• Manipulating the content of a string, such as replacing a character, appending a string with another string, deleting a portion of a string, and so on, may be accomplished by using the StringBuffer class.
  • StringBuffer Example Changing a string Java to Diva StringBuffer word = new StringBuffer ( &quot;Java&quot; ) ; word.setCharAt ( 0, 'D' ) ; word.setCharAt ( 1, 'i' ) ; word : StringBuffer Java Before word : StringBuffer Diva After
  • Sample Processing
    • Replace all vowels in the sentence with ‘X’.
    char letter; String inSentence = JOptionPane.showInputDialog ( null , &quot;Sentence:&quot; ) ; StringBuffer tempStringBuffer = new StringBuffer ( inSentence ) ; int numberOfCharacters = tempStringBuffer.length () ; for ( int index = 0; index < numberOfCharacters; index++ ) { letter = tempStringBuffer.charAt ( index ) ; if ( letter == 'a' || letter == 'A' || letter == 'e' || letter == 'E' || letter == 'i' || letter == 'I' || letter == 'o' || letter == 'O' || letter == 'u' || letter == 'U' ) { tempStringBuffer.setCharAt ( index, 'X' ) ; } } JOptionPane.showMessageDialog ( null , tempStringBuffer ) ;
  • The append and insert Methods
    • We use the append method to append a String or StringBuffer object to the end of a StringBuffer object.
      • The method can also take an argument of the primitive data type.
      • Any primitive data type argument is converted to a string before it is appended to a StringBuffer object.
    • We can insert a string at a specified position by using the insert method.
  • The StringBuilder Class
    • This class is new to Java 5.0 (SDK 1.5)
    • The class is added to the newest version of Java to improve the performance of the StringBuffer class.
    • StringBuffer and StringBuilder support exactly the same set of methods, so they are interchangeable.
    • There are advanced cases where we must use StringBuffer, but all sample applications in the book, StringBuilder can be used.
    • Since the performance is not our main concern and that the StringBuffer class is usable for all versions of Java, we will use StringBuffer only in this book.
  • Problem Statement
    • Problem statement:
    • Write an application that will build a word concordance of a document. The output from the application is an alphabetical list of all words in the given document and the number of times they occur in the document. The documents are a text file (contents of the file are an ASCII characters) and the output of the program is saved as an ASCII file also.
  • Overall Plan
    • Tasks expressed in pseudocode:
    while ( the user wants to process another file ) { T ask 1: read the file ; Task 2: build the word list ; Task 3: save the word list to a file ; }
  • Design Document Another helper class for maintaining a word list. Details of this class can be found in Chapter 10. WordList Classes for pattern matching operations. Pattern/Matcher A helper class for opening a file and saving the result to a file. Details of this class can be found in Chapter 12. FileManager The key class of the program. An instance of this class managers other objects to build the word list. Ch9WordConcordance The instantiable main class of the program that implements the top-level program control. Ch9WordConcordanceMain Purpose Class
  • Class Relationships class we implement helper class given to us FileManger Ch9Word Concordance Matcher WordList Pattern Ch9Word ConcordanceMain (main class)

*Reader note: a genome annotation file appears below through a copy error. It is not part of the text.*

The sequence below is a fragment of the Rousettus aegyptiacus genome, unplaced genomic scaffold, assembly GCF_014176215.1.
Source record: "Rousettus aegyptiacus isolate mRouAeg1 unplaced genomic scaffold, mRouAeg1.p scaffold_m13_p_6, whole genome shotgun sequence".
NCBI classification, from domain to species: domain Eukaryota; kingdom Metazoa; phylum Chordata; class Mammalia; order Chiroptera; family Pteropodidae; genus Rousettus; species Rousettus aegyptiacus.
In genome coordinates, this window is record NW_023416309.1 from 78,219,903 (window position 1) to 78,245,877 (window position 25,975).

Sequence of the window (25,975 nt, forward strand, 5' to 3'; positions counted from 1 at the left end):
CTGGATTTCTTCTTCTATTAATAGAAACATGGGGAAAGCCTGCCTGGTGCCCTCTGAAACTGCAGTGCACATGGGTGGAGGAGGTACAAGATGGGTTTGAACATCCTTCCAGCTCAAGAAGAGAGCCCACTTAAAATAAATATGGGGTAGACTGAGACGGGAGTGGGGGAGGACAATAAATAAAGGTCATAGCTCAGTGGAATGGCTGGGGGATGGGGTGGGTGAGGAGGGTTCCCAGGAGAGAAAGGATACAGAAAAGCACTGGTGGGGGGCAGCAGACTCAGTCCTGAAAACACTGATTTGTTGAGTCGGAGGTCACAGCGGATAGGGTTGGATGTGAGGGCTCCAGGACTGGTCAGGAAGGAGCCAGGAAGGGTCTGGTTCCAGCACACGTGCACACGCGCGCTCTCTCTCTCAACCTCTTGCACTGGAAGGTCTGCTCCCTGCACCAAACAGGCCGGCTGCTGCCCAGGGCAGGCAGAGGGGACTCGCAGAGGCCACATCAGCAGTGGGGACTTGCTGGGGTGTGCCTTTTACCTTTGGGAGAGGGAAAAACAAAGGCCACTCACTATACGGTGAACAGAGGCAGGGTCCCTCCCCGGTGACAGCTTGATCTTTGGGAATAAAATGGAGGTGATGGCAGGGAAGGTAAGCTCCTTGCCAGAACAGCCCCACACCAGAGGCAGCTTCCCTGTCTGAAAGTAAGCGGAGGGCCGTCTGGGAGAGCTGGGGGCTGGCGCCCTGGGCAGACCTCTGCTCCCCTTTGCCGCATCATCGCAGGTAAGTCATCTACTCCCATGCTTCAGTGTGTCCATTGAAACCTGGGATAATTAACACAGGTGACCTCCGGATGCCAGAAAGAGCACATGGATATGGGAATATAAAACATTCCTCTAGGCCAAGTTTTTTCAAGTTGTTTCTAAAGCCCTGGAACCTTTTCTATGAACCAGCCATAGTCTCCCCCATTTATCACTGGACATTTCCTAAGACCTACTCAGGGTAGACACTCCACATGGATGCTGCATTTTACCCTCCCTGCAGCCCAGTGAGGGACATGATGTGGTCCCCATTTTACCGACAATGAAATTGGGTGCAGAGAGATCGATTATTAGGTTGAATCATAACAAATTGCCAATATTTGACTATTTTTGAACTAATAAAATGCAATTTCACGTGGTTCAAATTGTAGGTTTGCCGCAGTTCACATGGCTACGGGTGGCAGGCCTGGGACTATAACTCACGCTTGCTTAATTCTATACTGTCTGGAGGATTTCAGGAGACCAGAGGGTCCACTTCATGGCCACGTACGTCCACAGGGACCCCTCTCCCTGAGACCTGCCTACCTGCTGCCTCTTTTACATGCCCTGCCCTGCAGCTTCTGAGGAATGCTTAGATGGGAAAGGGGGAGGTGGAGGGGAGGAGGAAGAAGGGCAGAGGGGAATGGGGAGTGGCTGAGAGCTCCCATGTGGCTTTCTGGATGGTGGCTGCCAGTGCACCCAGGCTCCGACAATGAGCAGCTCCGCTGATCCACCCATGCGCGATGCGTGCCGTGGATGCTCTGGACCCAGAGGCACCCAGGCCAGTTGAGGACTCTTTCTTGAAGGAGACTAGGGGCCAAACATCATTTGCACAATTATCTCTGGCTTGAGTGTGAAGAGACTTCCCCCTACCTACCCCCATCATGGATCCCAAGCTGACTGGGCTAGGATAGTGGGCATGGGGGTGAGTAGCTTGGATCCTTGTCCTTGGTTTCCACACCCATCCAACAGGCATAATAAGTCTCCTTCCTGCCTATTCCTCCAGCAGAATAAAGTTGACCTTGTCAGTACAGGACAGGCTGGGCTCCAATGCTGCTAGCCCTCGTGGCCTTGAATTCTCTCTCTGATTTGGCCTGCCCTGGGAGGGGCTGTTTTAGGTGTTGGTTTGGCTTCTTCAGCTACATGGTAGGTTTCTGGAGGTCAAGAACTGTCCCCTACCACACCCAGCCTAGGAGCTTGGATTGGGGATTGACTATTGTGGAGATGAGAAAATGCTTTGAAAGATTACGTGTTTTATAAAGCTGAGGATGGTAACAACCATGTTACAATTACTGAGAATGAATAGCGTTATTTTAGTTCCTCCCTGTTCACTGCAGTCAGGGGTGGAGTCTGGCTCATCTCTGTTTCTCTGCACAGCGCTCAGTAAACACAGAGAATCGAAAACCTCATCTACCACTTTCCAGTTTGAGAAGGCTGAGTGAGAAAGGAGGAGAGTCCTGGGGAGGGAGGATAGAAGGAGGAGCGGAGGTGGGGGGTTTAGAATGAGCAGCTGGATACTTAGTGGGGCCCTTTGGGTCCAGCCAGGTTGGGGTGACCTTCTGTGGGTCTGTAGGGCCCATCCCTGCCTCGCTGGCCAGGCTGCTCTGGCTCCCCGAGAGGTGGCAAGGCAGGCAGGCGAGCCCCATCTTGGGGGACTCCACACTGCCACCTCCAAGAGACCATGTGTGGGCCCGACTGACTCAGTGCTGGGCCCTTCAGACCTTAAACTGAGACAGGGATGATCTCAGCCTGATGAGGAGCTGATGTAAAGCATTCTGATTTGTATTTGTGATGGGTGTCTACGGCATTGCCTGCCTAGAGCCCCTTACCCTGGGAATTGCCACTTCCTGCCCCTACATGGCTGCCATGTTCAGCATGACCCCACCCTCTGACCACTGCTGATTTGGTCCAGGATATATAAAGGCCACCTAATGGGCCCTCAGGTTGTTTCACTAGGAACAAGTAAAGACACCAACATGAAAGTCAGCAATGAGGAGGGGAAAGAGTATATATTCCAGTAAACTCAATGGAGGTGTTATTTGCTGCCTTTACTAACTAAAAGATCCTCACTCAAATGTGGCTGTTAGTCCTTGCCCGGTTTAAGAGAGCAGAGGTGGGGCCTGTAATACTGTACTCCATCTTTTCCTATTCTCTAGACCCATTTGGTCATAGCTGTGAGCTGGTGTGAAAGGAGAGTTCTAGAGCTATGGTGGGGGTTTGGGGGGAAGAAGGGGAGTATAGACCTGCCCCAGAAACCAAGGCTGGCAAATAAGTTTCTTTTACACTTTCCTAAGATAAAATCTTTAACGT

• Development Steps
    • We will develop this program in four steps:
      • Start with a program skeleton. Define the main class with data members. Begin with a rudimentary Ch9WordConcordance class.
      • Add code to open a file and save the result. Extend the existing classes as necessary.
      • Complete the implemention of the Ch9WordConcordance class.
      • Finalize the code by removing temporary statements and tying up loose ends.
  • Step 1 Design
    • Define the skeleton main class
    • Define the skeleton Ch9WordConcordance class that has only an empty zero-argument constructor
  • Step 1 Code
        • Directory: Chapter9/Step1
        • Source Files: Ch9WordConcordanceMain.java
        • Ch9WordConcordance.java
    Program source file is too big to list here. From now on, we ask you to view the source files using your Java IDE.
  • Step 1 Test
    • The purpose of Step 1 testing is to verify that the constructor is executed correctly and the repetition control in the start method works as expected.
  • Step 2 Design
    • Design and implement the code to open and save a file
    • The actual tasks are done by the FileManager class, so our objective in this step is to find out the correct usage of the FileManager helper class.
    • The FileManager class has two key methods: openFile and saveFile .
  • Step 2 Code
        • Directory: Chapter9/Step2
        • Source Files: Ch9WordConcordanceMain.java
        • Ch9WordConcordance.java
  • Step 2 Test
    • The Step2 directory contains several sample input files. We will open them and verify the file contents are read correctly by checking the temporary echo print output to System.out.
    • To verify the output routine, we save to the output (the temporary output created by the build method of Ch9WordConcordance) and verify its content.
    • Since the output is a textfile, we can use any word processor or text editor to view its contents.
  • Step 3 Design
    • Complete the build method of Ch9WordConcordance class.
    • We will use the second helper class WordList here, so we need to find out the details of this helper class.
    • The key method of the WordList class is the add method that inserts a given word into a word list.
  • Step 3 Code
        • Directory: Chapter9/Step3
        • Source Files: Ch9WordConcordanceMain.java
        • Ch9WordConcordance.java
  • Step 3 Test
    • We run the program against varying types of input textfiles.
      • We can use a long document such as the term paper for the last term’s economy class (don’t forget to save it as a textfile before testing).
      • We should also use some specially created files for testing purposes. One file may contain one word repeated 7 times, for example. Another file may contain no words at all.
  • Step 4: Finalize
    • Possible Extensions
      • One is an integrated user interface where the end user can view both the input document files and the output word list files.
      • Another is the generation of different types of list. In the sample development, we count the number of occurences of each word. Instead, we can generate a list of positions where each word appears in the document.